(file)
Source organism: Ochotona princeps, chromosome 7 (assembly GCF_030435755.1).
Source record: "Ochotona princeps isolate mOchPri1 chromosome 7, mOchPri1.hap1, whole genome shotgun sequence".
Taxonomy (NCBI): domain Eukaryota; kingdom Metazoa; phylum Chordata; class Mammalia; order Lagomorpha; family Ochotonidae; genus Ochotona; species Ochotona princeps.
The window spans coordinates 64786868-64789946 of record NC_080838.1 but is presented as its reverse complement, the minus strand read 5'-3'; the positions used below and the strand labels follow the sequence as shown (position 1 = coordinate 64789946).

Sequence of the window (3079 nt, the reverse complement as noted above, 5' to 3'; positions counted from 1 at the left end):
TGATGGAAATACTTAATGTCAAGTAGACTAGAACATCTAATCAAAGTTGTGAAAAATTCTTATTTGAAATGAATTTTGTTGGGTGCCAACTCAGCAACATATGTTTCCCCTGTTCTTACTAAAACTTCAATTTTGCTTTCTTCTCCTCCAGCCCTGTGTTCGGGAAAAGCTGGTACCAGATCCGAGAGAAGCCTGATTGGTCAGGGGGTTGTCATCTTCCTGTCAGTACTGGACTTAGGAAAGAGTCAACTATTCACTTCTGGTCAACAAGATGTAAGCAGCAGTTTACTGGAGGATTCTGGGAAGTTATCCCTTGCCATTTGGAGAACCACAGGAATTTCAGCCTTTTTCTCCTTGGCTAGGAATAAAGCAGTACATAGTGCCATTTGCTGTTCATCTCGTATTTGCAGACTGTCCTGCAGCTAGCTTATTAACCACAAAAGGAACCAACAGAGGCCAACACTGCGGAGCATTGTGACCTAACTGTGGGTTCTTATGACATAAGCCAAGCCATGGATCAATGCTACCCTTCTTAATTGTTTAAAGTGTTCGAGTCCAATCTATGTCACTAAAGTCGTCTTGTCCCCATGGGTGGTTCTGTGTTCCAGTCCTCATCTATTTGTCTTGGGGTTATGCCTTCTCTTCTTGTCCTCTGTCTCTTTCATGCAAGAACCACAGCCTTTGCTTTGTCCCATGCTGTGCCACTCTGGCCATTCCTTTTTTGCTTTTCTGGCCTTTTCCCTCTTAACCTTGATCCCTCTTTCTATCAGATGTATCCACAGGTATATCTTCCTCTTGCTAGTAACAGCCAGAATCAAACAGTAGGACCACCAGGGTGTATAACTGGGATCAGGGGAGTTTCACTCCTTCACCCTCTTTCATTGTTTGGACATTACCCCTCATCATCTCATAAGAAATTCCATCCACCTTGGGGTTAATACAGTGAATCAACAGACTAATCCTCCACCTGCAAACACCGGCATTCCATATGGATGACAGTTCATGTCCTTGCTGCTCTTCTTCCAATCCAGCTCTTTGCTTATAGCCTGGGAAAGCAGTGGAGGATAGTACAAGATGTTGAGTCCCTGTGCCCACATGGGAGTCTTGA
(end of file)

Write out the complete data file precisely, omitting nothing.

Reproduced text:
Source organism: Ochotona princeps, chromosome 7 (assembly GCF_030435755.1).
Source record: "Ochotona princeps isolate mOchPri1 chromosome 7, mOchPri1.hap1, whole genome shotgun sequence".
Taxonomy (NCBI): domain Eukaryota; kingdom Metazoa; phylum Chordata; class Mammalia; order Lagomorpha; family Ochotonidae; genus Ochotona; species Ochotona princeps.
The window spans coordinates 64786868-64789946 of record NC_080838.1 but is presented as its reverse complement, the minus strand read 5'-3'; the positions used below and the strand labels follow the sequence as shown (position 1 = coordinate 64789946).

Sequence of the window (3079 nt, the reverse complement as noted above, 5' to 3'; positions counted from 1 at the left end):
TGATGGAAATACTTAATGTCAAGTAGACTAGAACATCTAATCAAAGTTGTGAAAAATTCTTATTTGAAATGAATTTTGTTGGGTGCCAACTCAGCAACATATGTTTCCCCTGTTCTTACTAAAACTTCAATTTTGCTTTCTTCTCCTCCAGCCCTGTGTTCGGGAAAAGCTGGTACCAGATCCGAGAGAAGCCTGATTGGTCAGGGGGTTGTCATCTTCCTGTCAGTACTGGACTTAGGAAAGAGTCAACTATTCACTTCTGGTCAACAAGATGTAAGCAGCAGTTTACTGGAGGATTCTGGGAAGTTATCCCTTGCCATTTGGAGAACCACAGGAATTTCAGCCTTTTTCTCCTTGGCTAGGAATAAAGCAGTACATAGTGCCATTTGCTGTTCATCTCGTATTTGCAGACTGTCCTGCAGCTAGCTTATTAACCACAAAAGGAACCAACAGAGGCCAACACTGCGGAGCATTGTGACCTAACTGTGGGTTCTTATGACATAAGCCAAGCCATGGATCAATGCTACCCTTCTTAATTGTTTAAAGTGTTCGAGTCCAATCTATGTCACTAAAGTCGTCTTGTCCCCATGGGTGGTTCTGTGTTCCAGTCCTCATCTATTTGTCTTGGGGTTATGCCTTCTCTTCTTGTCCTCTGTCTCTTTCATGCAAGAACCACAGCCTTTGCTTTGTCCCATGCTGTGCCACTCTGGCCATTCCTTTTTTGCTTTTCTGGCCTTTTCCCTCTTAACCTTGATCCCTCTTTCTATCAGATGTATCCACAGGTATATCTTCCTCTTGCTAGTAACAGCCAGAATCAAACAGTAGGACCACCAGGGTGTATAACTGGGATCAGGGGAGTTTCACTCCTTCACCCTCTTTCATTGTTTGGACATTACCCCTCATCATCTCATAAGAAATTCCATCCACCTTGGGGTTAATACAGTGAATCAACAGACTAATCCTCCACCTGCAAACACCGGCATTCCATATGGATGACAGTTCATGTCCTTGCTGCTCTTCTTCCAATCCAGCTCTTTGCTTATAGCCTGGGAAAGCAGTGGAGGATAGTACAAGATGTTGAGTCCCTGTGCCCACATGGGAGTCTTGA